Monday, August 19, 2019 [Tweets] [Favorites]

OWC Thunderbolt 3 Dock

John Voorhees:

I had been thinking about ways to improve my summertime beta setup when Other World Computing offered to send me its OWC Thunderbolt 3 Dock to test. I took them up on the offer, and having used it for a while now, I love the convenience of being able to connect everything to my MacBook Pro with a single Thunderbolt 3 cable. It’s not an inexpensive solution, but compared to the cost of purchasing multiple over-priced dongles, it’s not as extravagant as it might seem at first.

[…]

One especially nice touch that I appreciate is a free menu bar utility OWC offers called OWC Dock Ejector. If you have multiple drives attached to a dock, the process of ejecting each one before disconnecting the dock defeats some of the convenience of having a single Thunderbolt cable connected to your Mac. With OWC Dock Ejector, a single click safely ejects every external drive attached to my dock, so I can yank out the Thunderbolt cable and be on my way.

Another $300+ dock. This one gives you a passthrough Thunderbolt port, a Mini DisplayPort, and a single USB-C port. How about just putting more ports on the computer?

Previously:

Update (2019-08-20): See also: Jon Alper and my reply.

Update (2019-08-23): Howard Oakley :

The same happened with good old USB-A: even when your Mac has four, you quickly accumulate more USB-C devices than you’ve got ports. Yet no one seems to be offering a ‘port expander’ to turn a single USB-C port into several. In particular, I’m now accumulating several external SSDs in compact cases. One obvious step forward would be to mount two or more in a single housing, which is the aim of this article.

13 Comments

Like... what would be Apple's answer to why we are dealing with this insanity, anyway? Unlike leaving behind technology in the past like ADB, floppy disks, and even optical drives... this push to Thunderbolt / USB-C seems super crazy. Like it or not, USB-A is still on EVERYTHING. Because it works and everybody has it. USB 3.x is fast enough for the vast majority of people and the vast majority of devices that currently have USB on them. For tons of people and tons of device manufacturers, there really is no good answer to the question "Why should I switch to USB-C?" (forgetting for a moment how damn confusing USB-C cables are...).

I consider myself a prosumer and I can think of zero reason why I should switch to USB-C/TB. I even looked into getting a TB2 external hard drive (I have a 2014 MBP) and it was INSANELY expensive and really didn't offer me any benefit over a similar USB-3 drive. I have never seen a USB-C device in person. I mean maybe someone next to me on the train had a new Android phone with a USB-C connector or something. But as far as friends who have hard drives, printers, cameras, etc that connect via USB-C? Nobody.

It seems like even now, years after TB first appeared on MBP, it's still troublesome. Other than a VERY slight reduction in cable clutter, allowing you to plug an external monitor and power it from a single TB port (as if having a power cable connected to a monitor that's permanently situated on a desk is somehow a problem, to begin with).... how is TB any better than DisplayPort or HDMI? Does anyone really care that much about daisy chaining their devices, especially given how weird TB and USB-C have turned out to be? If I was needing to use this type of high end equipment to make my living... I dunno, I'd want to go with what's tried and tested and works.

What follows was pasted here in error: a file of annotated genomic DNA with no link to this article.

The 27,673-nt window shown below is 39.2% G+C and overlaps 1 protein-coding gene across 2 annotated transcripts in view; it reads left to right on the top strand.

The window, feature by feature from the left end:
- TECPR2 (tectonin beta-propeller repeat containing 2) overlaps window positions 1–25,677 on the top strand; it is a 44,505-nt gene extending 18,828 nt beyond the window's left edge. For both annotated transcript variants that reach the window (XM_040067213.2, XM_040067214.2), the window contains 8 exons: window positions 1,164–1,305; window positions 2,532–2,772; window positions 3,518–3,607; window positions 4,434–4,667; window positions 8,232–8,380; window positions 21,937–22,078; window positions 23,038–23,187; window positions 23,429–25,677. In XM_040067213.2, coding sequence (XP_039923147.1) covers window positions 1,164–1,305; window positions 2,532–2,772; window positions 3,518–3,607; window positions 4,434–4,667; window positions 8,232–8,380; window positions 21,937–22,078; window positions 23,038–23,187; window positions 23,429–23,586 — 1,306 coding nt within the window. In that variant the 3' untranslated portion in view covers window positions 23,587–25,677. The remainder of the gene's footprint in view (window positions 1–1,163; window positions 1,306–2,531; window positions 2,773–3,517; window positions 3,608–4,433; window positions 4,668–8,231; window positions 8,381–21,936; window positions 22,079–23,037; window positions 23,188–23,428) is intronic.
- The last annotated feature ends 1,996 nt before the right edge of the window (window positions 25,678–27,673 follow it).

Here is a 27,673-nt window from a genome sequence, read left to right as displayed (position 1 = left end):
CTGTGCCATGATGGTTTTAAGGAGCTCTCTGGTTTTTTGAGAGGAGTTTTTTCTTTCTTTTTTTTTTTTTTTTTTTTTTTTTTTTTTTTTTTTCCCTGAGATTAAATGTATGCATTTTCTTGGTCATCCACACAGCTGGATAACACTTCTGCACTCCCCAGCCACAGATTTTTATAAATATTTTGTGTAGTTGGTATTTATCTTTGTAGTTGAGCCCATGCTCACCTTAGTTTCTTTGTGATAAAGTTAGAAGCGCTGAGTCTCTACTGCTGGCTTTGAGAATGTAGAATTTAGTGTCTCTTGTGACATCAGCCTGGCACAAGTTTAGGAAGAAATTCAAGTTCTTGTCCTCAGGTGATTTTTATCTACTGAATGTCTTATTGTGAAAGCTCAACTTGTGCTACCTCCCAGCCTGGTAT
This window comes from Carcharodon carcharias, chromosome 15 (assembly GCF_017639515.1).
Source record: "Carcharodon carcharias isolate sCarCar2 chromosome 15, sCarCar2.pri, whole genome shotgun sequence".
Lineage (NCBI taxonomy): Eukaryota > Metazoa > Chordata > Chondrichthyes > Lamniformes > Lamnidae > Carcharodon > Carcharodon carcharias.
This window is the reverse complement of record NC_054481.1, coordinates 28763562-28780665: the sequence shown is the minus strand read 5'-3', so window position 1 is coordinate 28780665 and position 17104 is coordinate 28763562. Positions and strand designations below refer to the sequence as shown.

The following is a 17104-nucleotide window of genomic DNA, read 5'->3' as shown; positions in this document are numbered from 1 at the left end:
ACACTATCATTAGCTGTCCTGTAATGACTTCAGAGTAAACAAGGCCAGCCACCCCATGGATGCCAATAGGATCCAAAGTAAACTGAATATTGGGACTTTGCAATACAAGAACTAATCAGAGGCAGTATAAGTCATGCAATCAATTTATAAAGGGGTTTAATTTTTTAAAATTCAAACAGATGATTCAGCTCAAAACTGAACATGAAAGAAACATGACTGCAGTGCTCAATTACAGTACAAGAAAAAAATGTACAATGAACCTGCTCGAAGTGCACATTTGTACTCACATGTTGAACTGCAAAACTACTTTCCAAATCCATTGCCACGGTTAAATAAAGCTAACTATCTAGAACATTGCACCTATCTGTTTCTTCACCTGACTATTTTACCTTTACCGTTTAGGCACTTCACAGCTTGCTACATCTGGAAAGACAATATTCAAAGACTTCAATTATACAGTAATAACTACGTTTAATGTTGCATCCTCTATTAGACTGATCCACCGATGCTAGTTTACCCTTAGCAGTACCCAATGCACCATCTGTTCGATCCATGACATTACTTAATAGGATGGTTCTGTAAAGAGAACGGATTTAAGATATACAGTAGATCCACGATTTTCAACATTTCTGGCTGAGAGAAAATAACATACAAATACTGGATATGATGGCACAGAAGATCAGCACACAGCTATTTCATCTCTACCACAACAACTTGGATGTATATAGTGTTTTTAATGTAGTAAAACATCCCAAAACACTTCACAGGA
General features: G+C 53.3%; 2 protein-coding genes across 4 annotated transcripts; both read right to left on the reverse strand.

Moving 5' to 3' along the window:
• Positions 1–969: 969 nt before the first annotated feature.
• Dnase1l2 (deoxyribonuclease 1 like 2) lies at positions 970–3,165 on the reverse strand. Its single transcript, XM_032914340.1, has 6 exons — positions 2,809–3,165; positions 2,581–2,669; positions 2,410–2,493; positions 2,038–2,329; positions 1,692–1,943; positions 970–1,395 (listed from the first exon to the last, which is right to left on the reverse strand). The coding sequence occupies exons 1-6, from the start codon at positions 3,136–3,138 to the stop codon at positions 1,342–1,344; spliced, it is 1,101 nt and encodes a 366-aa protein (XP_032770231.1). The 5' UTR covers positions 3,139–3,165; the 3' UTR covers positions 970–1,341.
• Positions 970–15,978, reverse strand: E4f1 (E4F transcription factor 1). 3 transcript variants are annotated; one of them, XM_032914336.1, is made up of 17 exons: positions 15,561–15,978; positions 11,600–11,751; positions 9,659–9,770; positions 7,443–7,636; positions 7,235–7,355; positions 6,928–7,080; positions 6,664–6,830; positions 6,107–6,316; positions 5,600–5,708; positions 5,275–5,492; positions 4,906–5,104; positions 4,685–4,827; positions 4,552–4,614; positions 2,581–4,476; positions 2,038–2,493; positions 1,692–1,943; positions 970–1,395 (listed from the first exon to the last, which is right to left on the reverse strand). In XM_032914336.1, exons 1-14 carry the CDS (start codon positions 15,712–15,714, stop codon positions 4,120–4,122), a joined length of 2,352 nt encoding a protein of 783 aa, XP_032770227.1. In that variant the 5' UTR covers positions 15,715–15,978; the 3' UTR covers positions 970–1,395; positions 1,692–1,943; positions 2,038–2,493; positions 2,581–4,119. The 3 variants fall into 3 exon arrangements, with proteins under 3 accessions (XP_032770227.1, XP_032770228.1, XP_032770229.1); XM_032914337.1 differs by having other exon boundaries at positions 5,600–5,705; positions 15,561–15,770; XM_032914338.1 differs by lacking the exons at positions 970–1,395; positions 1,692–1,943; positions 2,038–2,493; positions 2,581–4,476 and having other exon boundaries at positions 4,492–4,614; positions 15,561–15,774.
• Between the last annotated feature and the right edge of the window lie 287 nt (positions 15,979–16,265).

Why, Apple. Why.

"How about just putting more ports on the computer?"

Because it's cheaper to put fewer ports on. It's also cheaper to have just one kind of port instead of a variety of port types. The move to USB-C (and now thunderbolt/usb-c) is all about cutting costs. Ditto the move to integrating storage and ram onto the logic board - fewer parts = lower costs.

The vast majority of Apple's customers never open the case of their computer, never upgrade anything inside, and generally treat their Mac as a sealed box. It's only the tiny but loud minority of nerds (including programmers) who care that there's nothing to upgrade any more, that connecting all the devices they want to connect has become increasingly difficult, or that the repairability of Macs has plummeted of late.

@Ben Thunderbolt is actually worse than DisplayPort, in a way, because it uses up more bus capacity providing a TB port that isn’t going to be fully used, anyway. Same with using TB for power.

@Glaurung But aren’t TB ports much more expensive than USB ports? I wonder if part of the problem is that TB and USB-C look the same. So they don’t want to provide both types on the same Mac. And they can’t give us lots of TB ports for technical reasons. So we end up with no USB-only ports at all (USB-A being deemed too thick).

”The vast majority of Apple's customers never open the case of their computer, never upgrade anything inside, and generally treat their Mac as a sealed box.”

These days, a Mac *is* a sealed box, more or less. I've lost count of how many ordinary users – friends, family, friends of friends etc – I've helped throughout the years to extend the lives of their Macs by switching to lager drives and maybe adding more RAM. Switching from a spinning hard drive to SSD really made a huge difference.

"It's only the tiny but loud minority of nerds (including programmers) who care that there's nothing to upgrade any more, that connecting all the devices they want to connect has become increasingly difficult, or that the repairability of Macs has plummeted of late.”

I don't think that is true. Just because the majority fo Apple's customers can't, or dare not, open the case doesn't mean they wouldn't appreciate upgradability instead of throwing insane amount of money on Apple just because their tiny 128 GB SSD in their otherwise fully functional MacBook Air is full and it's a constant hassle to make more free space available.